This discovery has just changed what we know about the oldest life forms on Earth.

At the core of almost all plants, algae, and green pond scum droplets on Earth is a molecular engine for harvesting sunlight. Its only emissions are oxygen, a gas for which we can all be incredibly grateful today.

If it weren’t for the evolution of this very common form of photosynthesis (also known as oxygenated), complex life as we know it would almost certainly never have arisen, at least not in the way that it did.

But knowing exactly who to thank for such a precious gift is far from easy. Most efforts to pin down the origins of an oxygen-splitting photosystem suggest a period of about 2.4 billion years ago, a time that coincided with a flood of oxygen spilling into our oceans and atmosphere.

More primitive forms of photosynthesis likely existed, although the ability to extract oxygen from water would have actually given phototropic organisms an advantage, implying that this oxygen-producing version was a late adaptation.

Imperial College London molecular biologist Tanai Cardona argues that we could be wrong, suggesting that oxygenic photosynthesis could have existed when life was just beginning about 3.5 billion years ago.

“We had previously shown that the biological system for producing oxygen, known as photosystem II, was extremely old, but until now we had not been able to place it on the timeline of life history,” says Cardona.

Several years ago, Cardona and her colleagues compared genes in two distantly related bacteria; one that was capable of photosynthesis without producing oxygen, called Heliobacterium modesticaldumand a phototropic microbe called cyanobacteria.

They were surprised to discover that despite having shared a common ancestor billions of years ago, and the fact that each bacterium collected sunlight in different ways, an enzyme critical to their respective processes was strikingly similar.

H. modesticaldum’s The ability to split water strongly suggested that microbes may have been able to generate oxygen from photosynthesis much earlier than contemporary models suggested.

This latest study takes their research one step further, estimating the rate at which the proteins essential to photosystem II have evolved over the ages, allowing the team to calculate a historical moment in which a version could have emerged. system functional.

“We use a technique called Ancestral Sequence Reconstruction to predict the protein sequences of ancestral photosynthetic proteins,” says study first author Thomas Oliver.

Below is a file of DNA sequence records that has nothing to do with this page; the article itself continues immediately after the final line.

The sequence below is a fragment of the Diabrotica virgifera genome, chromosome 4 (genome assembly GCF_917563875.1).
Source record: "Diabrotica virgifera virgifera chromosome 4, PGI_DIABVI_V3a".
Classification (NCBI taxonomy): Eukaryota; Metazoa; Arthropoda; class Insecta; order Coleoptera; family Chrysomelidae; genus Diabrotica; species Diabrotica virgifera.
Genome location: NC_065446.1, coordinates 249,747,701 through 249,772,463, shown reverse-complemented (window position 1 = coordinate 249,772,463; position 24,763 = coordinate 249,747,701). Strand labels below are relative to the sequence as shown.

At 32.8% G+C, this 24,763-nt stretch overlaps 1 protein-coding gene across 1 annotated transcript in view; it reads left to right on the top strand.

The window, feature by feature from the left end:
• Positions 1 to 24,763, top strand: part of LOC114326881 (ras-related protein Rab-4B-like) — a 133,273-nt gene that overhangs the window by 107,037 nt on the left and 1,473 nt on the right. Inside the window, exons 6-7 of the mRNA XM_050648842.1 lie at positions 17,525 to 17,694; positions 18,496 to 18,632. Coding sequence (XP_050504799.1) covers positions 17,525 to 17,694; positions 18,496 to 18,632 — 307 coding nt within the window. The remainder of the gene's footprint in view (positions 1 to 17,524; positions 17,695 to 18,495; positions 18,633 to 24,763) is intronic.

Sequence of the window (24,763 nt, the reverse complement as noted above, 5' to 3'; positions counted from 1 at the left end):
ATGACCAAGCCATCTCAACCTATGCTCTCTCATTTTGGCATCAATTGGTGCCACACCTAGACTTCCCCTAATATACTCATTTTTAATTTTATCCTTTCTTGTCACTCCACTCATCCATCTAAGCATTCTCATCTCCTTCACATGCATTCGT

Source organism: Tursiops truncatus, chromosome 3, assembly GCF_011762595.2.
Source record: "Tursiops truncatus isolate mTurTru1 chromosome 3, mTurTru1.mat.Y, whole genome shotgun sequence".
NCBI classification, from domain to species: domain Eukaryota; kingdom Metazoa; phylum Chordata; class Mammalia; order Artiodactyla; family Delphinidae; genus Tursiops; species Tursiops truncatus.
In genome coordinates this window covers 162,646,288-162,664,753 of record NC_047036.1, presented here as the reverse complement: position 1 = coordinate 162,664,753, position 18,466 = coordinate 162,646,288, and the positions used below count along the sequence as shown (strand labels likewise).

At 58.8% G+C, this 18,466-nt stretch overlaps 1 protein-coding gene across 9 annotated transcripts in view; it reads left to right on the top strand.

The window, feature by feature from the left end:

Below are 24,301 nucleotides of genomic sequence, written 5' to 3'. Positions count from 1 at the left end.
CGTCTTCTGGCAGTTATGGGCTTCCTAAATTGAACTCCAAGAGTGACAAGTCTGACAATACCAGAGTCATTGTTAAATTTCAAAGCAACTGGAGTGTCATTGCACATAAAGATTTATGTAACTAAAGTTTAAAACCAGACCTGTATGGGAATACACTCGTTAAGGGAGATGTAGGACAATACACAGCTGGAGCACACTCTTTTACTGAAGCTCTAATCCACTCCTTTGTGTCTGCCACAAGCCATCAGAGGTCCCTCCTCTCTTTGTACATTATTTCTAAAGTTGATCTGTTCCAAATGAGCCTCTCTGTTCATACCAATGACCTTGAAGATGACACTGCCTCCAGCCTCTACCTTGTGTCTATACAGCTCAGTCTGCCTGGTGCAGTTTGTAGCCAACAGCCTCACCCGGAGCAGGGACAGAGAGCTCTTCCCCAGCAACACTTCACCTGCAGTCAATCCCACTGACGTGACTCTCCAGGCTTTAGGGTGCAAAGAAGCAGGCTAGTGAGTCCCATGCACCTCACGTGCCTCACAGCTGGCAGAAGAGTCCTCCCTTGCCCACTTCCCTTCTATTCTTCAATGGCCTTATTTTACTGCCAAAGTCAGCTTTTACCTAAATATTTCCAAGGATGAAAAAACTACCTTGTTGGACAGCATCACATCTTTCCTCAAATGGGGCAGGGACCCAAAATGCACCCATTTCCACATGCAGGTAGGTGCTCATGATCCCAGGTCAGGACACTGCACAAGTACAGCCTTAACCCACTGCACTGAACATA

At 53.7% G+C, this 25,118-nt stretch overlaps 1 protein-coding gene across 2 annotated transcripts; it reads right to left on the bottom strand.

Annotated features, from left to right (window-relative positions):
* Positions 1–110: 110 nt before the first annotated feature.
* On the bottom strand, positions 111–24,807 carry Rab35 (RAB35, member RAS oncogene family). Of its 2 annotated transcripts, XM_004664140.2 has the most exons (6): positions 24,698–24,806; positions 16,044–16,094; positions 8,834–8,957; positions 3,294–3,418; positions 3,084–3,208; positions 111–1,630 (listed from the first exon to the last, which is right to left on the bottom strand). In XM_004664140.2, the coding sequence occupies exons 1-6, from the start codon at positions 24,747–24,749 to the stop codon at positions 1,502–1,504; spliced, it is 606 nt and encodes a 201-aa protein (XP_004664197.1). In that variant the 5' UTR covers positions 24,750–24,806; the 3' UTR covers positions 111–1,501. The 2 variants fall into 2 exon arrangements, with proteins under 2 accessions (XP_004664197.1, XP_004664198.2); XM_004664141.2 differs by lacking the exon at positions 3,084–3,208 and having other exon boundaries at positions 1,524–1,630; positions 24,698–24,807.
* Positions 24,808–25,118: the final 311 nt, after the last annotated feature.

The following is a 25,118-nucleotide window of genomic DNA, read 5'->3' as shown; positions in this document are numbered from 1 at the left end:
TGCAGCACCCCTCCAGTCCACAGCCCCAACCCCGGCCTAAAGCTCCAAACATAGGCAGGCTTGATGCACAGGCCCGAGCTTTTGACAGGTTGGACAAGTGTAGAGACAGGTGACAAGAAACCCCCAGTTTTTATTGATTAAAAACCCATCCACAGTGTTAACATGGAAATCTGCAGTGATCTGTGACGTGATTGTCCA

“These sequences give us information about how ancestral photosystem II would have functioned, and we were able to show that many of the key components required for oxygen evolution in photosystem II date back to the early stages of enzyme evolution.”

As a point of comparison, the team applied the same technique to enzymes known to be crucial for life from the start, such as ATP synthase and RNA polymerase.

They found strong evidence that photosystem II has existed for as long as these ‘fundamental’ enzymes, placing them among the earliest forms of microbial life around 3.5 billion years ago.

“Now, we know that photosystem II shows evolutionary patterns that are generally only attributed to the oldest known enzymes, which were crucial to the evolution of life,” says Cardona.

How well these enzymes would have worked is a task for future research. With no signs that oxygen levels have risen that far back in time, it is unlikely that it was an efficient process or necessarily conveyed a great deal of advantage.

However, knowing that the building blocks were in place could affect how we prioritize in the search for life on other planets, suggesting that oxygen on a planet just a billion years old may constitute signs of life. .

The discovery also provides researchers with a starting point for designing synthetic forms of photosynthesis.

“Now that we have a good idea of ​​how photosynthetic proteins evolve, adapting to a changing world, we can use ‘directed evolution’ to learn how to change them to produce new types of chemistry,” says Cardona.

“We could develop photosystems that could carry out new complex, ecological and sustainable chemical reactions, powered entirely by light.”

This research was published in BBA-Bioenergetics.


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